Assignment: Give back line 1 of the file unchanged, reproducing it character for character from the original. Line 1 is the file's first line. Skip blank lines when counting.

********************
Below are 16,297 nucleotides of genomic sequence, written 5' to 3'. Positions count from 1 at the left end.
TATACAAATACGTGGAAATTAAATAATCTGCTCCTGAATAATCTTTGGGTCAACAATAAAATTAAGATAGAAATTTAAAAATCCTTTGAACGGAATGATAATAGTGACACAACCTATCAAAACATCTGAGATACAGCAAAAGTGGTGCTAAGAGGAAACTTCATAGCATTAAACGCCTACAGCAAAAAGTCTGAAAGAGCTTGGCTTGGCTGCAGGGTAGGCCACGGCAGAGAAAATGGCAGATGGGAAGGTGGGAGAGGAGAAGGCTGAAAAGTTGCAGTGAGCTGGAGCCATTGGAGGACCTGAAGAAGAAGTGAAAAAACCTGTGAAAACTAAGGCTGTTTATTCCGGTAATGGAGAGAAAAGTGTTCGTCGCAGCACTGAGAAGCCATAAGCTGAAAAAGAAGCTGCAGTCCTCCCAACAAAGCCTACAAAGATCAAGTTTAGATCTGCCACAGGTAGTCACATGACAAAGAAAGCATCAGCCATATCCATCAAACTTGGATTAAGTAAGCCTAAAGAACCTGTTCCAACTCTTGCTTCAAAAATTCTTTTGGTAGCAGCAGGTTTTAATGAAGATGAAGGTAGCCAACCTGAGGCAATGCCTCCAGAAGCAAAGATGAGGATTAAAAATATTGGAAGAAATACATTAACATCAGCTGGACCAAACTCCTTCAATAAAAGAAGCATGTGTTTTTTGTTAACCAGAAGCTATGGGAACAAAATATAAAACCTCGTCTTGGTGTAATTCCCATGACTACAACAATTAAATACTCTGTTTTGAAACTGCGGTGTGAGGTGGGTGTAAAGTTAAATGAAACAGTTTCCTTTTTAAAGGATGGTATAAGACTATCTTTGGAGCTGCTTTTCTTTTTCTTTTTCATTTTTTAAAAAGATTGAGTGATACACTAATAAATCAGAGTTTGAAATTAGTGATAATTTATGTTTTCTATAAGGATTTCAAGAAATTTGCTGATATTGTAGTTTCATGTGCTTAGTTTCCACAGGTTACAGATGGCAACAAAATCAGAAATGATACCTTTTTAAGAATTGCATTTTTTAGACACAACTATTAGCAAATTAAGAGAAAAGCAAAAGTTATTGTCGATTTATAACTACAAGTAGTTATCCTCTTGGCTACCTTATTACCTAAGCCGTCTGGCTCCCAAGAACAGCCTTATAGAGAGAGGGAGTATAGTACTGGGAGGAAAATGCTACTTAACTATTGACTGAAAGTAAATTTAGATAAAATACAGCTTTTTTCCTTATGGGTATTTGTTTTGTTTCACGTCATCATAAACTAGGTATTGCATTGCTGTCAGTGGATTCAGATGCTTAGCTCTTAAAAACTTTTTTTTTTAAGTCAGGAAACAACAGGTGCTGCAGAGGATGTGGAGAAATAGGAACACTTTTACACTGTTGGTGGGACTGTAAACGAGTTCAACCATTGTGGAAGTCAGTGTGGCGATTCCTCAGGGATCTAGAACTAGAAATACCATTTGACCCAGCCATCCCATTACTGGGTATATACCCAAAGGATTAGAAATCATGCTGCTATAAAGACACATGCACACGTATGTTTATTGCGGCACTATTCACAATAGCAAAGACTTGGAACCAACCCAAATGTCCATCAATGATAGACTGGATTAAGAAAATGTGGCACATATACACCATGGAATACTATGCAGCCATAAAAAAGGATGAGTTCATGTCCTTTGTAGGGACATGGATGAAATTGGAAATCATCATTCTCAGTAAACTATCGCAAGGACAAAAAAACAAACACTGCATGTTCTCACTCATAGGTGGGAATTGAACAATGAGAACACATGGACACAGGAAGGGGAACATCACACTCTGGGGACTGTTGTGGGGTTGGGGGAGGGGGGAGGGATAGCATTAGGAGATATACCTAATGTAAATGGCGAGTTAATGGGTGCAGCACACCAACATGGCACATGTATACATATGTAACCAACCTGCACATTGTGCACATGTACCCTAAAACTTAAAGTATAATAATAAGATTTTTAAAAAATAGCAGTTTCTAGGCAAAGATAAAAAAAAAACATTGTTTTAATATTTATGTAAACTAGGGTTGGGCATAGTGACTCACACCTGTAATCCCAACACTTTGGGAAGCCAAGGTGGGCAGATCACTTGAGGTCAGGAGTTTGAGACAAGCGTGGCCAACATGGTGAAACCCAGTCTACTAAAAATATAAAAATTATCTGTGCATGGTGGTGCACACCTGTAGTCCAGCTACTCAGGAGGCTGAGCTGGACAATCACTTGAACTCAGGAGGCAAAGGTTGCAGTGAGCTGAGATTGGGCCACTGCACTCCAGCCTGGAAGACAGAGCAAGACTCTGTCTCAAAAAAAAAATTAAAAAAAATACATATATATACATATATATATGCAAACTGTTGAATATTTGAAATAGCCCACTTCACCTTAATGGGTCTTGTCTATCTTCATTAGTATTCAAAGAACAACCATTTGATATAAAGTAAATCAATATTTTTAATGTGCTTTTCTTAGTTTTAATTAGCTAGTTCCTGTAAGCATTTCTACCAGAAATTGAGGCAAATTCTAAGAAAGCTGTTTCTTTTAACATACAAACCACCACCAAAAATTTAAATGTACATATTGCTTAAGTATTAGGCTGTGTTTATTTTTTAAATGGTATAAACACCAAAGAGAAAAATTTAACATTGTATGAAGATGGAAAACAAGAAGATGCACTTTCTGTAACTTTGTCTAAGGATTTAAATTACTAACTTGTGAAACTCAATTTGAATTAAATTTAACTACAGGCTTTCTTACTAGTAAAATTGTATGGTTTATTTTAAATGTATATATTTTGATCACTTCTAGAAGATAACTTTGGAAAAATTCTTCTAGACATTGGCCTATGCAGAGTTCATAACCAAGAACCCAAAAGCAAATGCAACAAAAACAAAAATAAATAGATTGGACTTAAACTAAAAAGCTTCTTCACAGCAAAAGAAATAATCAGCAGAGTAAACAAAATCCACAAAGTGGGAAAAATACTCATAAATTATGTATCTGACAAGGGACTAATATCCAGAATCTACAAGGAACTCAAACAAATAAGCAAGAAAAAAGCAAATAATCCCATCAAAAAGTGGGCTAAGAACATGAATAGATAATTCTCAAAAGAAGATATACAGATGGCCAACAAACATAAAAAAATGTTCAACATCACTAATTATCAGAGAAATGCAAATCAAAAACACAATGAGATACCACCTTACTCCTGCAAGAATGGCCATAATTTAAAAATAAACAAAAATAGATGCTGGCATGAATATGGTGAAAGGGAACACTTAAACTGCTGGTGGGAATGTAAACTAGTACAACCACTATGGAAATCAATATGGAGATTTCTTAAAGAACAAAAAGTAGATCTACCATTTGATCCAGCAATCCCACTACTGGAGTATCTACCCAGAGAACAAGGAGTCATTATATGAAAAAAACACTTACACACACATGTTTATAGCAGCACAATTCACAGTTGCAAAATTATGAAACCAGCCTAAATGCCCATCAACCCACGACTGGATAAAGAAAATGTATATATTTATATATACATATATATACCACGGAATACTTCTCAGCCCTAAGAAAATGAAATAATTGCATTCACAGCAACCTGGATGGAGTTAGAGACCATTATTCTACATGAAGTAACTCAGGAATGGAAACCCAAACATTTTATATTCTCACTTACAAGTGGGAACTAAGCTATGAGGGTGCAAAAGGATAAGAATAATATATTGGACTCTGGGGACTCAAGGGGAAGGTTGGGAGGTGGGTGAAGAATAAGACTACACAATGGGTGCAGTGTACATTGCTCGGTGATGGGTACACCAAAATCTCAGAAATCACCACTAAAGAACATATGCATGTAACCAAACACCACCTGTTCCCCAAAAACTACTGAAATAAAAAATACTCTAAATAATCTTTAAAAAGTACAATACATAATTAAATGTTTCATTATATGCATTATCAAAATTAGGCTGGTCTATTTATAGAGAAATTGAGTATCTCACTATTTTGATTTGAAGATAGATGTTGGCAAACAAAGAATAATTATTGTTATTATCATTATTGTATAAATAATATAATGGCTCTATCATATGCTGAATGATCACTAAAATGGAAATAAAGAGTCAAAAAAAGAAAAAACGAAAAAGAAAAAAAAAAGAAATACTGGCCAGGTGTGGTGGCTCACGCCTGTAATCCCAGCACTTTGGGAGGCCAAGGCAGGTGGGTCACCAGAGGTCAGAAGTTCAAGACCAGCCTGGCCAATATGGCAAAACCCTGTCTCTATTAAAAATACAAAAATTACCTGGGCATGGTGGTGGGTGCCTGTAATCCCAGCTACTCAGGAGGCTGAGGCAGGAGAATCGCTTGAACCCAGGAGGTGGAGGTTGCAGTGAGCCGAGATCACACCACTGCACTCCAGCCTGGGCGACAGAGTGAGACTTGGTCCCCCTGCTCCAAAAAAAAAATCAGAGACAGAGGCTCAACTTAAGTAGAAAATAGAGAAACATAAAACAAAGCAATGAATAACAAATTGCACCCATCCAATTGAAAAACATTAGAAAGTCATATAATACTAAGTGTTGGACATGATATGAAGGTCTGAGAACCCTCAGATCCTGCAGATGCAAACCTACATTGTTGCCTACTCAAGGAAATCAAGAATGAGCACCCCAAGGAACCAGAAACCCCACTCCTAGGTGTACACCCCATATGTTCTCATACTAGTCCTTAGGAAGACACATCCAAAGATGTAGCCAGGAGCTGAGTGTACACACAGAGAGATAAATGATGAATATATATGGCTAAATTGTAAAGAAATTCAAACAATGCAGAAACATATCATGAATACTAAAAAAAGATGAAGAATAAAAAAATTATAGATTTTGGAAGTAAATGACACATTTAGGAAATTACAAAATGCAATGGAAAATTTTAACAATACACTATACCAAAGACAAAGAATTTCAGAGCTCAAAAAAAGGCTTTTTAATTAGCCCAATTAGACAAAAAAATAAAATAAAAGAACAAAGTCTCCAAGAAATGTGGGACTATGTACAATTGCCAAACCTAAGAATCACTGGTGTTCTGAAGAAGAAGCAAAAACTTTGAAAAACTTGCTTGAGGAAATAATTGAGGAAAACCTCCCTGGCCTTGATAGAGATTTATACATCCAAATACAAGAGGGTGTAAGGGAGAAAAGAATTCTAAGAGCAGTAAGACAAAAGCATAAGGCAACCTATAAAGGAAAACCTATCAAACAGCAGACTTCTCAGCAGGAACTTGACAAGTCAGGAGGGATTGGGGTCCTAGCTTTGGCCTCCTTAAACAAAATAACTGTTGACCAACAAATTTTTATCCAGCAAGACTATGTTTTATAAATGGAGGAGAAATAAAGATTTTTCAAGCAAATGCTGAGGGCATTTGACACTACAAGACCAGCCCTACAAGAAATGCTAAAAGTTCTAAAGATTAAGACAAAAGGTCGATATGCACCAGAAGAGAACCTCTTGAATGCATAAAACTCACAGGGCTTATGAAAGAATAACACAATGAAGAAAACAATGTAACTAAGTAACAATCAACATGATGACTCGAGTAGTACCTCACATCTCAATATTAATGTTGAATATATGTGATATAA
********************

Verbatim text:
Below are 16,297 nucleotides of genomic sequence, written 5' to 3'. Positions count from 1 at the left end.